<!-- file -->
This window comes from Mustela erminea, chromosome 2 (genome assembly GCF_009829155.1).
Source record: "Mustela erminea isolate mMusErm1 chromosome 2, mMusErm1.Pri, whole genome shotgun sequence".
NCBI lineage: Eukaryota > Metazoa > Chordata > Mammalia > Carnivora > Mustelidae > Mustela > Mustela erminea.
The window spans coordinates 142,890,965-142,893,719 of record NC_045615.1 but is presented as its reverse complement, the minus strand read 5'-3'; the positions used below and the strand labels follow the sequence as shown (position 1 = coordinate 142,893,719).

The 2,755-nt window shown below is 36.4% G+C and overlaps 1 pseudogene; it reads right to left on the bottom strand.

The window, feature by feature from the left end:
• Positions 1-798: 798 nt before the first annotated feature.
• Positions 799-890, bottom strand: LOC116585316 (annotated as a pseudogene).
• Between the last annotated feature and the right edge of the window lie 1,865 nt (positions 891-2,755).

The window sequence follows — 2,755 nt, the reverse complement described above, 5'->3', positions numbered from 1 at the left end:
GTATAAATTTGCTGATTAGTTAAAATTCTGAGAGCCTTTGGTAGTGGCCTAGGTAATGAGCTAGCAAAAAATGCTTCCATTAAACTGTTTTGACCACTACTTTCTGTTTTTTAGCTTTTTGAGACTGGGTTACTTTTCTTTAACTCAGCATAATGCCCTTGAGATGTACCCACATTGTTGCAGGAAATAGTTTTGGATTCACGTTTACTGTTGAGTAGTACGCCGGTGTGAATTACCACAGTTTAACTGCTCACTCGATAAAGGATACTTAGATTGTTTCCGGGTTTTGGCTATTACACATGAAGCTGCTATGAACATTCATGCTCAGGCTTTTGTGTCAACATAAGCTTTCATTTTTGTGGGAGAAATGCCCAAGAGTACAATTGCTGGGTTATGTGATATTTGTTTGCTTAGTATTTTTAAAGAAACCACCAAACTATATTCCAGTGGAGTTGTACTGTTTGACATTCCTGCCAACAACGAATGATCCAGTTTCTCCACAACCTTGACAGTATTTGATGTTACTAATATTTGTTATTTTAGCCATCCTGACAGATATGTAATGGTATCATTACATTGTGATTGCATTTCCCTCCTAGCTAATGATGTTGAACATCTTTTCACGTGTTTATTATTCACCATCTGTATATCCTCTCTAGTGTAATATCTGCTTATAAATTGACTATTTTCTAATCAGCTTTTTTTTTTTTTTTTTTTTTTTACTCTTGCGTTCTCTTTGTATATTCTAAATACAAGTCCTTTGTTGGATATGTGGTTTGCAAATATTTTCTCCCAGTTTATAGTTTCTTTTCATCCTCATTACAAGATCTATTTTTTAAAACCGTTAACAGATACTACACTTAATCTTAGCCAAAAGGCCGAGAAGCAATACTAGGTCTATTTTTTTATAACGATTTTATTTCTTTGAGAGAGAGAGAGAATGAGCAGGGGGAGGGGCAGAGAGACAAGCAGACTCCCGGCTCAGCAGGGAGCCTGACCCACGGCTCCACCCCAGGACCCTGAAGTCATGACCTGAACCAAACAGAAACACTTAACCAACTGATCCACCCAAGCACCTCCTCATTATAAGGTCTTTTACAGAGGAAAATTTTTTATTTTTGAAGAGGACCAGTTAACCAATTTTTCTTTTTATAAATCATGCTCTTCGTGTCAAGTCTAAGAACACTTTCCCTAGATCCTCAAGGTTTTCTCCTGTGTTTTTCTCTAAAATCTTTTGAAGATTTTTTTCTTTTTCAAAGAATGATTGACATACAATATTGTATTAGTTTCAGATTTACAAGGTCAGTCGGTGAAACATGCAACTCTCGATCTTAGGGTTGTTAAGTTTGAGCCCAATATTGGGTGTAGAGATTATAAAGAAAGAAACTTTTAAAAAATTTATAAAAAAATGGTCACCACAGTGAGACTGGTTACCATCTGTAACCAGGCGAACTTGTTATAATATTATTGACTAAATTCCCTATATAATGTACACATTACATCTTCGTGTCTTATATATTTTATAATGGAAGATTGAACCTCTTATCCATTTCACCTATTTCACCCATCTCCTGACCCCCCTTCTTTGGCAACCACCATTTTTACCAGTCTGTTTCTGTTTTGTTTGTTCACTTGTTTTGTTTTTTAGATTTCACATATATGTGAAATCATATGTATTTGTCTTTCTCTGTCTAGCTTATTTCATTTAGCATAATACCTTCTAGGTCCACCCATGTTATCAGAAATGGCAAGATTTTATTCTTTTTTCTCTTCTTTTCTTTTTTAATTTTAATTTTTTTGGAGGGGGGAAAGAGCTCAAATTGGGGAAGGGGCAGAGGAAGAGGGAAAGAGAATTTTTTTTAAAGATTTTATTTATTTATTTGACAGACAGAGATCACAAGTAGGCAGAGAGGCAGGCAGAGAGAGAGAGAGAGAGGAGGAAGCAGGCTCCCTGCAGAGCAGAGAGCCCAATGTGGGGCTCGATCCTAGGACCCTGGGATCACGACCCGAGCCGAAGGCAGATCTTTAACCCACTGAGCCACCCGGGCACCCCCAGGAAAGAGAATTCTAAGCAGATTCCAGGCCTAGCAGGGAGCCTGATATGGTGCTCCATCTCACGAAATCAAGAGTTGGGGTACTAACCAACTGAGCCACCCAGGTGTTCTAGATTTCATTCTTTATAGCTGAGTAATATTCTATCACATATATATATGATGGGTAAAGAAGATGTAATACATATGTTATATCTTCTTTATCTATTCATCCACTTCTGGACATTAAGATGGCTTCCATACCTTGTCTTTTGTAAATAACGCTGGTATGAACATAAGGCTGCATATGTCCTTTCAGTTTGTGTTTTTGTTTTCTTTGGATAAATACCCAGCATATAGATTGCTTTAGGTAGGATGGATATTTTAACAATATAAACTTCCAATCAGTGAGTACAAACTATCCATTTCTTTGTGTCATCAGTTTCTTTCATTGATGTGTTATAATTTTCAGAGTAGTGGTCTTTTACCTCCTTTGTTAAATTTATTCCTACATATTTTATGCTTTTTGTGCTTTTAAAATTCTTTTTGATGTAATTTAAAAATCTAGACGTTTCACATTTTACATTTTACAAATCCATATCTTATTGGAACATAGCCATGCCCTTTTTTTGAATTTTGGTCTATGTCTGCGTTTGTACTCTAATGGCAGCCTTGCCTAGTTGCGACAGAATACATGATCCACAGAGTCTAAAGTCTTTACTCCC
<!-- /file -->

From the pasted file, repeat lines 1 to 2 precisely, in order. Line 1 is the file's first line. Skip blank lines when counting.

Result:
This window comes from Mustela erminea, chromosome 2 (genome assembly GCF_009829155.1).
Source record: "Mustela erminea isolate mMusErm1 chromosome 2, mMusErm1.Pri, whole genome shotgun sequence".